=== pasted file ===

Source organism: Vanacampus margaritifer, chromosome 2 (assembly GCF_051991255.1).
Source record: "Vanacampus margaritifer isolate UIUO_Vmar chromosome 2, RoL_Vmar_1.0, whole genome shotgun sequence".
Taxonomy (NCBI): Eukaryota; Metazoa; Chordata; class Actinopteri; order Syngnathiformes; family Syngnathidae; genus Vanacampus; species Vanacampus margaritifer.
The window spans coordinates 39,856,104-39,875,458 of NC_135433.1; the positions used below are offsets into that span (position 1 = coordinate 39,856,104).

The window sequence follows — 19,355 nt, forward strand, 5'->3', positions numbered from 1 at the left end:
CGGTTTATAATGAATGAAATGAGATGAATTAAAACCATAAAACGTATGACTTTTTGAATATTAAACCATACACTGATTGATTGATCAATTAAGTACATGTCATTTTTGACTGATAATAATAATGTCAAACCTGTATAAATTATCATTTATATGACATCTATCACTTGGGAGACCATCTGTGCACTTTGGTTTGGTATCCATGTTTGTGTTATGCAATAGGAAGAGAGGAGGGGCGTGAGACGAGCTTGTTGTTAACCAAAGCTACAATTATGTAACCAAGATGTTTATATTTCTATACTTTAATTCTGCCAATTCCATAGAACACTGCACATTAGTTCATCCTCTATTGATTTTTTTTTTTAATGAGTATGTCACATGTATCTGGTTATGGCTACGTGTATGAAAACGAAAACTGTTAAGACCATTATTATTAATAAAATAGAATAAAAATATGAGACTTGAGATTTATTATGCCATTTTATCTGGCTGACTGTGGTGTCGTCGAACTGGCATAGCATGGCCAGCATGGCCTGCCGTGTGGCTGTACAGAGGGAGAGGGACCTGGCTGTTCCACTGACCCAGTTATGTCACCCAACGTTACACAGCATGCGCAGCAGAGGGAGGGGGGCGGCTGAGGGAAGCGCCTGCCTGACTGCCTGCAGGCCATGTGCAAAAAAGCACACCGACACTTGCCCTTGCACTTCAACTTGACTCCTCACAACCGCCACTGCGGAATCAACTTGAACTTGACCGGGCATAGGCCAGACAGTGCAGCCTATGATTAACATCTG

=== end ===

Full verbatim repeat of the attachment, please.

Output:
Source organism: Vanacampus margaritifer, chromosome 2 (assembly GCF_051991255.1).
Source record: "Vanacampus margaritifer isolate UIUO_Vmar chromosome 2, RoL_Vmar_1.0, whole genome shotgun sequence".
Taxonomy (NCBI): Eukaryota; Metazoa; Chordata; class Actinopteri; order Syngnathiformes; family Syngnathidae; genus Vanacampus; species Vanacampus margaritifer.
The window spans coordinates 39,856,104-39,875,458 of NC_135433.1; the positions used below are offsets into that span (position 1 = coordinate 39,856,104).

The window sequence follows — 19,355 nt, forward strand, 5'->3', positions numbered from 1 at the left end:
CGGTTTATAATGAATGAAATGAGATGAATTAAAACCATAAAACGTATGACTTTTTGAATATTAAACCATACACTGATTGATTGATCAATTAAGTACATGTCATTTTTGACTGATAATAATAATGTCAAACCTGTATAAATTATCATTTATATGACATCTATCACTTGGGAGACCATCTGTGCACTTTGGTTTGGTATCCATGTTTGTGTTATGCAATAGGAAGAGAGGAGGGGCGTGAGACGAGCTTGTTGTTAACCAAAGCTACAATTATGTAACCAAGATGTTTATATTTCTATACTTTAATTCTGCCAATTCCATAGAACACTGCACATTAGTTCATCCTCTATTGATTTTTTTTTTTAATGAGTATGTCACATGTATCTGGTTATGGCTACGTGTATGAAAACGAAAACTGTTAAGACCATTATTATTAATAAAATAGAATAAAAATATGAGACTTGAGATTTATTATGCCATTTTATCTGGCTGACTGTGGTGTCGTCGAACTGGCATAGCATGGCCAGCATGGCCTGCCGTGTGGCTGTACAGAGGGAGAGGGACCTGGCTGTTCCACTGACCCAGTTATGTCACCCAACGTTACACAGCATGCGCAGCAGAGGGAGGGGGGCGGCTGAGGGAAGCGCCTGCCTGACTGCCTGCAGGCCATGTGCAAAAAAGCACACCGACACTTGCCCTTGCACTTCAACTTGACTCCTCACAACCGCCACTGCGGAATCAACTTGAACTTGACCGGGCATAGGCCAGACAGTGCAGCCTATGATTAACATCTG